Thursday, October 15, 2009

On Enlightenment

We all have our rituals, those things that we do to better ourselves, our practices of spirituality, devotion, or what have you. I know that I try to do yoga every morning while others may pray before bed every night. But what for? Where are we getting? Am I hoping for something? Am I hoping to gain some sort of enlightenment?

I've been reading Cutting Through Spiritual Materialism and it has uncovered some wonderful ideas for me that I would like to share. While I seek enlightenment or happiness or success or strength or what have you, it is when I don't want it, when I don't search for it, that it comes to me. It is when I allow and when I let go that things happen.

I, like many, have searched for the perfect yoga routine, or the best schools in hopes that it will lead down the perfect road. I seek scaffolding and structure that will set up the path to happiness, to God, to ... But this easy path, this written scripture, this holy way, doesn't exist.

Really, there is no path to seek. I am already on my own path, the path that I should be taking. No teachings, as they are written, will give me the answers. I will have to deal with myself, accepting my strengths and weaknesses, accepting my triumphs and my struggles. I need to experience and live teachings for myself - allow for my own rhythm and my own interpretation. Like baking bread, following the recipe will only get me so far; I've got to tweak it for my environment, for my tastes, for my oven, for my ingredients...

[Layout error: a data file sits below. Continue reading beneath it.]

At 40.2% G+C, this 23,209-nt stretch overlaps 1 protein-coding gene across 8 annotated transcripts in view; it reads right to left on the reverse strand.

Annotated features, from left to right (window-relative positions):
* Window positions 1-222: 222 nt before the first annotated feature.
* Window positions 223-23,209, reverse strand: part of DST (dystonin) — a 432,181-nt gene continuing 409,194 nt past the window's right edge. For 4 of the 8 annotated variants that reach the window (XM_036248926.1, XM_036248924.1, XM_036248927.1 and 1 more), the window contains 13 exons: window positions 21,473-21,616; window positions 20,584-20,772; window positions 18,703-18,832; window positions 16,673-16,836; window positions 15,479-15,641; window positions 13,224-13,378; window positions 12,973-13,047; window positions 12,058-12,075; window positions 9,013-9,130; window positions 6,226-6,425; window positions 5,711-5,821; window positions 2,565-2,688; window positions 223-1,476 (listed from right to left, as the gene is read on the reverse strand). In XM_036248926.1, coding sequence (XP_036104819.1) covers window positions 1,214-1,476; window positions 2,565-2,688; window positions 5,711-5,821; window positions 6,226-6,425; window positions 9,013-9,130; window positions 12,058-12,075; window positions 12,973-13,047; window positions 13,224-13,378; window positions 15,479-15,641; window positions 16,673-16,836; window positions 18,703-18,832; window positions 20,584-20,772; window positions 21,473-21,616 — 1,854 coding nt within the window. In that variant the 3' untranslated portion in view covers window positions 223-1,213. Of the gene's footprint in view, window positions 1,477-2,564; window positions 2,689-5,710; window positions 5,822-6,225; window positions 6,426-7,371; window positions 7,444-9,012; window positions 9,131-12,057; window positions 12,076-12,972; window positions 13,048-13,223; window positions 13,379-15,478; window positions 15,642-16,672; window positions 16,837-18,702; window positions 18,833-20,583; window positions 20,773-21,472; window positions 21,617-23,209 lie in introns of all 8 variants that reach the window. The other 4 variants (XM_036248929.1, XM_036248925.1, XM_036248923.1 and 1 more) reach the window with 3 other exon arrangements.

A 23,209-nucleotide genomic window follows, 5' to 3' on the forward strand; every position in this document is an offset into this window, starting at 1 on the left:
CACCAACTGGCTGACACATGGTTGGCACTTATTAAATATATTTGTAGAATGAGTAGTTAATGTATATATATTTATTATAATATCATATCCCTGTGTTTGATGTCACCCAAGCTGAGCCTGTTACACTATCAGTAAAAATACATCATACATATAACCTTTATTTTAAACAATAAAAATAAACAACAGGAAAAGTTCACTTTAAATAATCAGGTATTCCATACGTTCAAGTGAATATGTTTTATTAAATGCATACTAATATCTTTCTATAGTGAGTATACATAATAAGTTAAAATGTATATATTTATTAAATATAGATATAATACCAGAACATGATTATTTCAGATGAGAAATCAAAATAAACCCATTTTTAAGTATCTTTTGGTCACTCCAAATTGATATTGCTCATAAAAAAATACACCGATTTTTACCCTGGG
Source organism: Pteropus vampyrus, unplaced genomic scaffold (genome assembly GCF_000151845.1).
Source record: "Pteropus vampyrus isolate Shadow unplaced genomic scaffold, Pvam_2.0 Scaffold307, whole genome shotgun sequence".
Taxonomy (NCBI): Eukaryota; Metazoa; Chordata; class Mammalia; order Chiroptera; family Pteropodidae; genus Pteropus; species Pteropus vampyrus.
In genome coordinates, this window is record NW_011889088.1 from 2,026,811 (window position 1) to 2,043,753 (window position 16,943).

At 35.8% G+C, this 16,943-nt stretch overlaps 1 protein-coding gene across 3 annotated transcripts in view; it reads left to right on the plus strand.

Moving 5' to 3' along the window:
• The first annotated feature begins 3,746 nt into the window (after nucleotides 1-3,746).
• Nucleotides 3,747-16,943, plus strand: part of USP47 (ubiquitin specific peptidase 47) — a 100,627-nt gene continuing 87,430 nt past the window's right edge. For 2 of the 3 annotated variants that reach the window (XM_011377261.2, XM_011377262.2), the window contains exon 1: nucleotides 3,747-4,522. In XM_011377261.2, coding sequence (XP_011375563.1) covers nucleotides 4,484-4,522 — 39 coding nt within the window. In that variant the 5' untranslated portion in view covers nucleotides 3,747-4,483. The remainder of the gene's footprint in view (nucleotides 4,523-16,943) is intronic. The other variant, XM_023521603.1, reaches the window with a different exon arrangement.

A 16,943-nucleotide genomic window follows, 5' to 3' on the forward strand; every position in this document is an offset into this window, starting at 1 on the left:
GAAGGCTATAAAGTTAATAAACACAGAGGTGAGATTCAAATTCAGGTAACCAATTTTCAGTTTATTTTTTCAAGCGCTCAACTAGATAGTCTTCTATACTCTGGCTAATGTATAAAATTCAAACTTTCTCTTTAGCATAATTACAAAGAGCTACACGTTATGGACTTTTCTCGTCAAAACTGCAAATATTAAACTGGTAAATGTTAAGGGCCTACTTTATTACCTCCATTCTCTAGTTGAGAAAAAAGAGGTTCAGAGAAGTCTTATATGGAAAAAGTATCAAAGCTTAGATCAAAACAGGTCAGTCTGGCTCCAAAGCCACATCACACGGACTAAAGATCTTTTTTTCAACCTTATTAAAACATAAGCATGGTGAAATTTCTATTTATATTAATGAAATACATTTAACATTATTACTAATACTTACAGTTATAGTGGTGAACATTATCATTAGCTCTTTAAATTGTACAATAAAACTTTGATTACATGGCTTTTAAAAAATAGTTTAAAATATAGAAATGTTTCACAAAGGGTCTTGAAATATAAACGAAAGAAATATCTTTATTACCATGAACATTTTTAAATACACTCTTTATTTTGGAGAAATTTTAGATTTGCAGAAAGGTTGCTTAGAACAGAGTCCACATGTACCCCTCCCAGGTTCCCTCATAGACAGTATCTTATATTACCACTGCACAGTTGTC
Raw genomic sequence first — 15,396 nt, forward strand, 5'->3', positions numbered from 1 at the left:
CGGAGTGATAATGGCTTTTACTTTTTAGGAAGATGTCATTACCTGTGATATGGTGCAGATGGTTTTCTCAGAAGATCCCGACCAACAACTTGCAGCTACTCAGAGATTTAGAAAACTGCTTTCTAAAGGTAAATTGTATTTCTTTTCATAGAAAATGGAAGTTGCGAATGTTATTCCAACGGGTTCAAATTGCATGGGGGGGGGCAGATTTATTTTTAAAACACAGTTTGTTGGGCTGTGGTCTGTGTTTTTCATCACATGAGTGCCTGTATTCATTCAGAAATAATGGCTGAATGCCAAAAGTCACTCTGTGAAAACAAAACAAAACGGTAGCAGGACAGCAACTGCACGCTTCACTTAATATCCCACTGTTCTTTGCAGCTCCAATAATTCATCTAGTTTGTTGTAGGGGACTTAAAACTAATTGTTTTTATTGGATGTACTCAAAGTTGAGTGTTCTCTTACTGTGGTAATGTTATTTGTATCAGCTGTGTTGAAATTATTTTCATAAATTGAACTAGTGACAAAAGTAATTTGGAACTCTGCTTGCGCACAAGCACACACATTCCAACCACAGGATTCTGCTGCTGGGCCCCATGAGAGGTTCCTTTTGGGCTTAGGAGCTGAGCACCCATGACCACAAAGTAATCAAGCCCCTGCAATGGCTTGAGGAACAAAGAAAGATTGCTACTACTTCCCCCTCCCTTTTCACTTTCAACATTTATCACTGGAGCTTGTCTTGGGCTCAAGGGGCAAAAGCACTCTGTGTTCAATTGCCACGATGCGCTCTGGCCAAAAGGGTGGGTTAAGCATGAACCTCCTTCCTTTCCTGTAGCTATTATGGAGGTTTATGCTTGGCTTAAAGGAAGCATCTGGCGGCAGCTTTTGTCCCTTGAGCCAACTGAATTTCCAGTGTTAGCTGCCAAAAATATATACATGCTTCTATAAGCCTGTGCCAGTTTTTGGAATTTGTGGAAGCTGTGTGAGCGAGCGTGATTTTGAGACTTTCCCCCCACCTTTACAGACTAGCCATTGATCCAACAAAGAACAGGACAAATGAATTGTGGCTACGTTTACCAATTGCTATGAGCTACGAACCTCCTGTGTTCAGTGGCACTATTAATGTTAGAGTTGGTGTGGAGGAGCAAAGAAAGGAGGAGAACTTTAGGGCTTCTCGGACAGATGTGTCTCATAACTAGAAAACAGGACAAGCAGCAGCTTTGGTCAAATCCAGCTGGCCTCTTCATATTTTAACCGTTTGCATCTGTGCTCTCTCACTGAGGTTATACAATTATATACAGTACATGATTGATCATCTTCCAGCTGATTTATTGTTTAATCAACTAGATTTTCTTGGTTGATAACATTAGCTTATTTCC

And is it about searching and effort and struggle? No, it isn't. As the adage goes, it is only when you are not looking that you will find it. Love plops in my lap when I'm preoccupied with other things. Friends pop up when I'm not waiting for them. Water boils when I'm not watching. It's when I give up the struggle and the search and embrace things as they are - good, bad, mediocre, whatever - that life delivers its blessings.

I'll find what I'm looking for when I stop searching...


Vincent said...

Very enlightening piece, but a change from "you" to "I" in your piece would make it less of a sermon and restore to the reader the due respect of being the expert in living his or her life.

I cannot see how I know what is good for someone else; especially as the thing which I most want to tell them is the thing I only just learned.

"No teachings, as they are written, will give you the answers." But in using the pronoun "you", you have just added to the collection of those teachings which don't provide the answers.

Sorry to be annoying. I only do it to those whom I respect greatly.

Stefan said...

Thanks for your criticism Vincent, I just might revise the piece... after all it is my own personal experience.

Just me.... said...

Lots of people do years of therapy to get to the place you mentioned - the "stop looking for it and live" place...

You're growing Stef... Kudos..